The Vis Moot Is Much More Than Who Wins
Kluwer Arbitration Blog
May 7, 2017
Please refer to this post as:, ‘The Vis Moot Is Much More Than Who Wins’, Kluwer Arbitration Blog, May 7 2017, http://arbitrationblog.kluwerarbitration.com/2017/05/07/vis-moot-much-wins/
It is hard to put into words the sheer magnitude of the Vis Moot, let alone how it feels to win such a prestigious and challenging competition. While we cannot begin to describe the emotions experienced during the six months leading up to the University of Ottawa’s victory, nor the feelings we continue to experience since then, this post is our best attempt to explain the individual moments, both big and small, that made the Vis Moot one of the most memorable experiences of our lives.
While the competition itself began in the beautiful Vienna Opera House, where we were serenaded with the latest version of Harry Flechtner’s CISG song, our preparation began long before then. The team spent many nights debating on the best arguments for the Claimant and the Respondent, all while endeavouring to remember our high-school math when trying to figure out how many Equatorianian Denars there are in one US Dollar based on the variable exchange rate.
We had the pleasure of attending several pre-moots before travelling to Vienna, including the 4th Annual Penn State Law Pre-Moot, the 5th Annual NYU Practice Moot, and the 1st CAM-CCBC Hanseatic Pre-Moot. These pre-moots gave us the opportunity to test our arguments in front of expert arbitrators from around the world who challenged us and pushed our oral advocacy skills to the next level. Before the competition began, we also participated in a few informal practice rounds with the University of Freiburg, the University of Belgrade, and the University of Auckland. There we met students who were not only articulate and compelling speakers, but also kind and sincere individuals who truly embodied the Vis Moot’s professional and inclusive character. They gave us yet another glimpse into the exceptional talent we would encounter over the next few days.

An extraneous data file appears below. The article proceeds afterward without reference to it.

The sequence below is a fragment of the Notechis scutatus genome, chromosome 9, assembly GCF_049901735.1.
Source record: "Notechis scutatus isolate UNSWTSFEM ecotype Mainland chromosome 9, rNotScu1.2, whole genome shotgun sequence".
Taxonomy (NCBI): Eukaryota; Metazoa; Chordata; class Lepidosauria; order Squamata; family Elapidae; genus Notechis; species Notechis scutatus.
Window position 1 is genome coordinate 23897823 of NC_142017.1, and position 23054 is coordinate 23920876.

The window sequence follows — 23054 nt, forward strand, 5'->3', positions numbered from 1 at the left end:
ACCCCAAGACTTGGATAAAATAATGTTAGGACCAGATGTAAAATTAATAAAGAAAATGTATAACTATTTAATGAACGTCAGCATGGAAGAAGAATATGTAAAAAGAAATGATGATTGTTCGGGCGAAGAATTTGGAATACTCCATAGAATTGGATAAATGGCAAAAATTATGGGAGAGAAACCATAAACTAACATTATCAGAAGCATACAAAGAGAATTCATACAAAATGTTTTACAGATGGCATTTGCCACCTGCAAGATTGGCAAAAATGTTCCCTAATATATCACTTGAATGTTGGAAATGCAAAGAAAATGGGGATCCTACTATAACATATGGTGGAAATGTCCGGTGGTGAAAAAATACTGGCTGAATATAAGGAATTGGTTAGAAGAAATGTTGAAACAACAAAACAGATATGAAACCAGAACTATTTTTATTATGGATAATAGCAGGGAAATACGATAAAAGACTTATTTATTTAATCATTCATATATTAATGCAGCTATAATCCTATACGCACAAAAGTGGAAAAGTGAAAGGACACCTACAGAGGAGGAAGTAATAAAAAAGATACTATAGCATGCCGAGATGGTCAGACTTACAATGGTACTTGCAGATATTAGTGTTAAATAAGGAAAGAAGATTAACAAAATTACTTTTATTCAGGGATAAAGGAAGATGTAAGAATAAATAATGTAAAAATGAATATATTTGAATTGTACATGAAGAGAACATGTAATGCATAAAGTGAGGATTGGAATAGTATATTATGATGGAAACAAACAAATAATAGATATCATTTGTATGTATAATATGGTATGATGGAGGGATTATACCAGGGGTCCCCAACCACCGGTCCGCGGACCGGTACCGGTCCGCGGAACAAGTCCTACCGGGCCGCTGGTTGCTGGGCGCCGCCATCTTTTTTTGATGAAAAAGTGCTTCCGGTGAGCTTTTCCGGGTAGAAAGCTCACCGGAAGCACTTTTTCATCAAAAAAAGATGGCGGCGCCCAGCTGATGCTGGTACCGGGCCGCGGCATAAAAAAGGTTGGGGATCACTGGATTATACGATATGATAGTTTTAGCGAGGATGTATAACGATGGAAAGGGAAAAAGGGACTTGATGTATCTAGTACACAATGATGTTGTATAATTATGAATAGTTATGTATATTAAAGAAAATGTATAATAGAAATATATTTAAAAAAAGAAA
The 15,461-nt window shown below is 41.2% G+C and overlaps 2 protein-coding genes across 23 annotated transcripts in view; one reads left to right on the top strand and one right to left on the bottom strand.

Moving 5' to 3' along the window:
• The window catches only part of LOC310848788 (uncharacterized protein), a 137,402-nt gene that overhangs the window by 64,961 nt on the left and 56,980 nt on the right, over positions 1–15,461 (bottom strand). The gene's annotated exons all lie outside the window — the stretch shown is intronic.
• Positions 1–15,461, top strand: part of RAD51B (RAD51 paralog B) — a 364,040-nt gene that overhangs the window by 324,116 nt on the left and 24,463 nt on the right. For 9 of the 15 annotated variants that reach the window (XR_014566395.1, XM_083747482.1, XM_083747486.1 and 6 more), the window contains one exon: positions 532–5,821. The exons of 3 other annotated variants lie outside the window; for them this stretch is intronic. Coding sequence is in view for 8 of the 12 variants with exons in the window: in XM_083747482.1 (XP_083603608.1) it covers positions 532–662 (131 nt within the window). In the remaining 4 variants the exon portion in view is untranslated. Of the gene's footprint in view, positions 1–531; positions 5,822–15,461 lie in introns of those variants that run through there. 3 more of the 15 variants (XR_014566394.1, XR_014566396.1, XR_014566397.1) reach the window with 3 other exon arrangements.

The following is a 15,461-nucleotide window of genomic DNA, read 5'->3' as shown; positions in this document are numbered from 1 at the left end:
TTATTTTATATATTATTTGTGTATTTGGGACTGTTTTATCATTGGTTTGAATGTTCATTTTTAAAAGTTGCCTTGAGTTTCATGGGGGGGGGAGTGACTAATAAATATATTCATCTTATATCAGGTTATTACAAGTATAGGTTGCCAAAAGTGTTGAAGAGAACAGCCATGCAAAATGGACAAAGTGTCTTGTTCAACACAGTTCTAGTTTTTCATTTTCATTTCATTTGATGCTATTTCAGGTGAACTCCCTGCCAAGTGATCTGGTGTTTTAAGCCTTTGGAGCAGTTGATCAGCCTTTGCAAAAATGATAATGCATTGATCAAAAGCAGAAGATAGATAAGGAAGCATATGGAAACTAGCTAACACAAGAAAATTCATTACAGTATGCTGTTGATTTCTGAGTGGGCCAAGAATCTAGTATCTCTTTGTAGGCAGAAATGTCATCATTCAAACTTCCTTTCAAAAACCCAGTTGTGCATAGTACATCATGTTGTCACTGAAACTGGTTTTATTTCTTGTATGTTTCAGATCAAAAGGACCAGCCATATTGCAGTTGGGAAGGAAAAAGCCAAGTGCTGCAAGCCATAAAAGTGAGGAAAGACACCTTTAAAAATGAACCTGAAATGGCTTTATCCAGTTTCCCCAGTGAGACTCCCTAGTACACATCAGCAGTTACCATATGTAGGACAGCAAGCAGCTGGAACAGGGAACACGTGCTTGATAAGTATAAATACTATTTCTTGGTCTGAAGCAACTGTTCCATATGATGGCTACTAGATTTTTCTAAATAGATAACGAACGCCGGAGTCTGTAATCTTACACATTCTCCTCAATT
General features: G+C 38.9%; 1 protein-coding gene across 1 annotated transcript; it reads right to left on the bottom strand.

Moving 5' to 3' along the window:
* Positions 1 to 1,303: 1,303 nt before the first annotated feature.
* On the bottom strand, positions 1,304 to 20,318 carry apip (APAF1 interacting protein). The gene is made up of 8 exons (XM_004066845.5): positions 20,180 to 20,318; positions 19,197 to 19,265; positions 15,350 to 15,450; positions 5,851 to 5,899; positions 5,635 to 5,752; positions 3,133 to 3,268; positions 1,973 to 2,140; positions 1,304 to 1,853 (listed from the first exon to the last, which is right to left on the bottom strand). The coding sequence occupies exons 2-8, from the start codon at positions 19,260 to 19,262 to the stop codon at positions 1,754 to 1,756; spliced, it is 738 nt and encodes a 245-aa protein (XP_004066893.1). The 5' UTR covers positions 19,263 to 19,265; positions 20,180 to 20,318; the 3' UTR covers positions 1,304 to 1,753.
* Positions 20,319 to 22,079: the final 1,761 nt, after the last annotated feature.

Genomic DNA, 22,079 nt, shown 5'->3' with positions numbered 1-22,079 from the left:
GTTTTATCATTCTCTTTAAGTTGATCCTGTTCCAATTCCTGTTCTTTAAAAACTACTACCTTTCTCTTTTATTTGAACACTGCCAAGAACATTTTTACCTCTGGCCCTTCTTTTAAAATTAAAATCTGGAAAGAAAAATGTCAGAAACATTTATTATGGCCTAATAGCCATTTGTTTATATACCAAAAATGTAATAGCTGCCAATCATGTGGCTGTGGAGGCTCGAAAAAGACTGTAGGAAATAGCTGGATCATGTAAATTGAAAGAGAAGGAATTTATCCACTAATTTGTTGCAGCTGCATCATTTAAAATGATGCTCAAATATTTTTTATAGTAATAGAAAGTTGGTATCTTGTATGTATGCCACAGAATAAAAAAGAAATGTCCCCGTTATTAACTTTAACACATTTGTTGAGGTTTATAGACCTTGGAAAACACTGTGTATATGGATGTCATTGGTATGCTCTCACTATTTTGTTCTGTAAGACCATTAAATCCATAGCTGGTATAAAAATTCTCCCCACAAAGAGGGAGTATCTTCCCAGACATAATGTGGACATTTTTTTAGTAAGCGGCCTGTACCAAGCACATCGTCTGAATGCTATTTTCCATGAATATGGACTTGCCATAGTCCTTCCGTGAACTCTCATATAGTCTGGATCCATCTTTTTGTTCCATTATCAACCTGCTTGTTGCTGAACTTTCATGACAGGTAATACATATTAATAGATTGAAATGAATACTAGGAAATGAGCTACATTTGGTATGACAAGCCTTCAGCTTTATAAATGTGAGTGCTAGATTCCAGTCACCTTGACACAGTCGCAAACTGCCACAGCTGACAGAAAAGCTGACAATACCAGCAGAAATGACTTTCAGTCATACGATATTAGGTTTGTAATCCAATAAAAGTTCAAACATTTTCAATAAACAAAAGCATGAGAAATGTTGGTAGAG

In the general rounds we faced opponents from the HBKU School of Law, Peking University, Catholic University of Andres Bello, and the University of Zenica. While we felt confident in our performance, we could not help but ruminate on the mistakes we made and the things we wished we had done differently. Given the scoring system’s subjectivity and the strength of our competition, we were relieved to learn that our hard work got us into the playoffs.
We went up against some excellent teams during the playoffs. In the round of 32 we faced the University of Mainz in one of our closest matches. Both the team and their coach, Prof. Dr. Peter Huber, were humble and gracious when we were declared the winners of the round. Throughout the remainder of the competition, they would continue to support us and congratulate us on our success.
By the end of the first day of the playoffs, we were tired – we had argued four challenging rounds in one day, with some of us arguing every round. After a good night’s sleep we were recharged and ready for the semi-finals. There, we faced the University of Montevideo, a consistently strong competitor. The University of Ottawa had faced Montevideo in the 2011 Vis Moot finals so we knew we had our work cut out for us. The team held each other and our breath as we awaited the results. At that moment we felt the weight of the blood, sweat, and tears we had poured into this moot for the last six months. When the arbitrators declared that the University of Ottawa would be advancing to the Grand Final, we cheered and cried.